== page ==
Growing pains and the promise of a future for our church.


I am writing this from the House of Bishops meeting in Minneapolis. We meet every spring and often in the fall. This particular meeting is characterized by the addition of many new bishops to our community. Most of the new bishops are younger, many are women and quite a few are people of color. It’s a sign that the Episcopal Church is undergoing a significant change in its demographics, a shift that mirrors the changes we are experiencing in our state and in our country.

Together, we bishops are talking about how to be Episcopalian in the world today, how to manage churches in rapidly changing contexts and what God might be up to next in our lives. And I think these are exciting possibilities. Yet change always brings many dimensions. Some things I’ve found meaningful and supportive are less prominent— and new music, new prayers and new voices are front and center. Part of me is sad that things that were so central to my own formation are less important to the next generation of church leadership. And part of me is challenged to learn new ways of praying to and thinking about God, as well as hearing voices speaking a truth to me that I sometimes find hard to hear, because it sounds like a critique of the past and sometimes is explicitly that.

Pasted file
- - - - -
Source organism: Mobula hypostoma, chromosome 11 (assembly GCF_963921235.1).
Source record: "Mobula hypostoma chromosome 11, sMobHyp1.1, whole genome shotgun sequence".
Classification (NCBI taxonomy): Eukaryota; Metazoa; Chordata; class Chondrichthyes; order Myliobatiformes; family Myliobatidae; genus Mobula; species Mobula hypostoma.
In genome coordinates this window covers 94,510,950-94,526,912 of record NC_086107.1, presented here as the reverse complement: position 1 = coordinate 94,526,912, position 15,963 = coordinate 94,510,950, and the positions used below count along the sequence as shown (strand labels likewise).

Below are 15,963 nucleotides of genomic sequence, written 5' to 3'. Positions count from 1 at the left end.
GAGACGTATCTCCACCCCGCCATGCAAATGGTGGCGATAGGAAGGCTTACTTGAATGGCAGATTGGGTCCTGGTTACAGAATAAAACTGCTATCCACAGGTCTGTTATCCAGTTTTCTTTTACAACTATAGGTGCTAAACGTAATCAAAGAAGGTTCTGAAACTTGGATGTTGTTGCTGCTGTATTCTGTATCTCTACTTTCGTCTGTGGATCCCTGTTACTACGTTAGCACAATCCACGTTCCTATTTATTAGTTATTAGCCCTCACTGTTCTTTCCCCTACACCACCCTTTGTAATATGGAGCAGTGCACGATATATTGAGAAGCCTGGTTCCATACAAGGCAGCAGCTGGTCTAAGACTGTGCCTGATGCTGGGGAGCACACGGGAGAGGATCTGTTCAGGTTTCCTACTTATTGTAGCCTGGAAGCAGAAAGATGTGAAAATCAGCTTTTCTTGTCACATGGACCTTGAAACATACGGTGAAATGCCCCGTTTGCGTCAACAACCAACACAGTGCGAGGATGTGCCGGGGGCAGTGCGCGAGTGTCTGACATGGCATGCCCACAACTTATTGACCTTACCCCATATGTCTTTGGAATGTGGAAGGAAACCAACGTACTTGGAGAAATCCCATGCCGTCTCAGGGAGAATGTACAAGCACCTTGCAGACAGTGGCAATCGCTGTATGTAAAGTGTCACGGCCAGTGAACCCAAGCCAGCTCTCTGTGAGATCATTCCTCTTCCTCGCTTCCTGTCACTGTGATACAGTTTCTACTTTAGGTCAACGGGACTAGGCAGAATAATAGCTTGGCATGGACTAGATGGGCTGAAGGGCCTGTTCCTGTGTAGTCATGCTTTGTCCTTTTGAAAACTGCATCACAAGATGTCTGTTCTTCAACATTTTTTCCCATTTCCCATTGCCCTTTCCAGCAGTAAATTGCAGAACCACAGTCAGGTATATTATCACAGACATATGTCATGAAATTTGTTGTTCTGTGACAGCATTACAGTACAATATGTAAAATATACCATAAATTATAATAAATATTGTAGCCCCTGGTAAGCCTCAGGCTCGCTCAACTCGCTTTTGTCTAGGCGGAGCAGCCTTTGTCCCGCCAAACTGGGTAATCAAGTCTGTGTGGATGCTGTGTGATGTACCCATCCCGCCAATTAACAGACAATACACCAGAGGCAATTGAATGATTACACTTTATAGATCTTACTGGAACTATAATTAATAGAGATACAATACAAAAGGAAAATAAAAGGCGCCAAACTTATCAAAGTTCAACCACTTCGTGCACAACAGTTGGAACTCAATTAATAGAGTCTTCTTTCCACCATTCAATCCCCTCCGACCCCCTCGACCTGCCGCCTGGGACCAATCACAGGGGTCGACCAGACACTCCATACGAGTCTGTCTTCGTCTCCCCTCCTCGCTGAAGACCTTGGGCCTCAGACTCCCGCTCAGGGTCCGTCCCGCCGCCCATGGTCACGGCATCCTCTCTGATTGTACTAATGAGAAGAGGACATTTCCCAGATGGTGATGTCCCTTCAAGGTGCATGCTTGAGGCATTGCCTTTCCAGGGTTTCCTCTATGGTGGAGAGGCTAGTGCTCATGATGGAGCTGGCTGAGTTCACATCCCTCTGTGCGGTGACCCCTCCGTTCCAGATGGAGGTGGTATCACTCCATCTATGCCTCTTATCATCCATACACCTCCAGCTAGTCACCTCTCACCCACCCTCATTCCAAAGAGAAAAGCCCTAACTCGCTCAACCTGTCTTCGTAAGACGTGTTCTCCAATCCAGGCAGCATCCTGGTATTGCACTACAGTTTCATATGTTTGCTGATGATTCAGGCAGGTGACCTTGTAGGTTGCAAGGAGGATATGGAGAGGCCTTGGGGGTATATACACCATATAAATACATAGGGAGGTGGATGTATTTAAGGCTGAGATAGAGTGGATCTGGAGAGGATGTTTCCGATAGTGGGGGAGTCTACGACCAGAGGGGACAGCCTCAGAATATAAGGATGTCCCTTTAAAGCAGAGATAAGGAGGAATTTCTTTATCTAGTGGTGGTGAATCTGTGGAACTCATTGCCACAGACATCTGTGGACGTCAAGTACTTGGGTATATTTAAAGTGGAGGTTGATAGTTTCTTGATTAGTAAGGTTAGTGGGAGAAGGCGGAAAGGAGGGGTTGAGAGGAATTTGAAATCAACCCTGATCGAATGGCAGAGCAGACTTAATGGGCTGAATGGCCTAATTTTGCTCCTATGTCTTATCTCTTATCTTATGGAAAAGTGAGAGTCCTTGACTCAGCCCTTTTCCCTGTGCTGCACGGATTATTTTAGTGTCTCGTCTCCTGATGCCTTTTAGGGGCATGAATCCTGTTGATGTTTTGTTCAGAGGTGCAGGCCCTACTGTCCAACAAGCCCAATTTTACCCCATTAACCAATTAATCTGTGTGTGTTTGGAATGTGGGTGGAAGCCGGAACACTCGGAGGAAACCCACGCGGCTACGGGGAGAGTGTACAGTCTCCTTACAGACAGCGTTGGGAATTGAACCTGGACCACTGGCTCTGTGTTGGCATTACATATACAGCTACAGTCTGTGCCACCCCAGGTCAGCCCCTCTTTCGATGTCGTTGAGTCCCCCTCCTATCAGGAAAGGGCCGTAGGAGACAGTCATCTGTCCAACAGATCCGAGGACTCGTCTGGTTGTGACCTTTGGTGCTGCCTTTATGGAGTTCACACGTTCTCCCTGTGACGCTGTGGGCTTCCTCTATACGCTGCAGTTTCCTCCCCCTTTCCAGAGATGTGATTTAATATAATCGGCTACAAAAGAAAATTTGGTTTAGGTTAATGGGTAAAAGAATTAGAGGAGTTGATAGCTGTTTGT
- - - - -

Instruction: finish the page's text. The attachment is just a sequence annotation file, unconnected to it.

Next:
But a part of me, I hope the best part of me, finds this change hugely promising. A church that is not challenged to grow and stretch is a church that does not have a future. You might notice how much of the conflict in the Acts of the Apostles or in the writings of the Epistles grows out of the call of the followers of the Way of Jesus to engage the whole culture of their world, including men and women, Jew and Greek, slave and free. It’s the story of how the church changed because the horizons were changing. St. Paul talks about the struggles people experienced to remain in community with each other and to keep the main thing, Jesus, the center of their common life. The conflict was a sign back then that the community was actively growing and engaged. If you take a moment to think about it, you’ll probably notice the same seasons of conflict existing again and again in the history of the church. The church is constantly being reformed by the working of the Holy Spirit. And that work of reformation has conflict and change as its signature. 

I feel wistful about the things that are no longer as meaningful to a new generation. But I recognize the promise — and necessity — of the change and reforming of the church that is under way. My prayer for myself (and maybe you?) is that God will grant me eyes to see and welcome the birth pangs of the new church that is emerging in our midst.


The Author

Episcopal bishop, dad, astronomer, erstwhile dancer...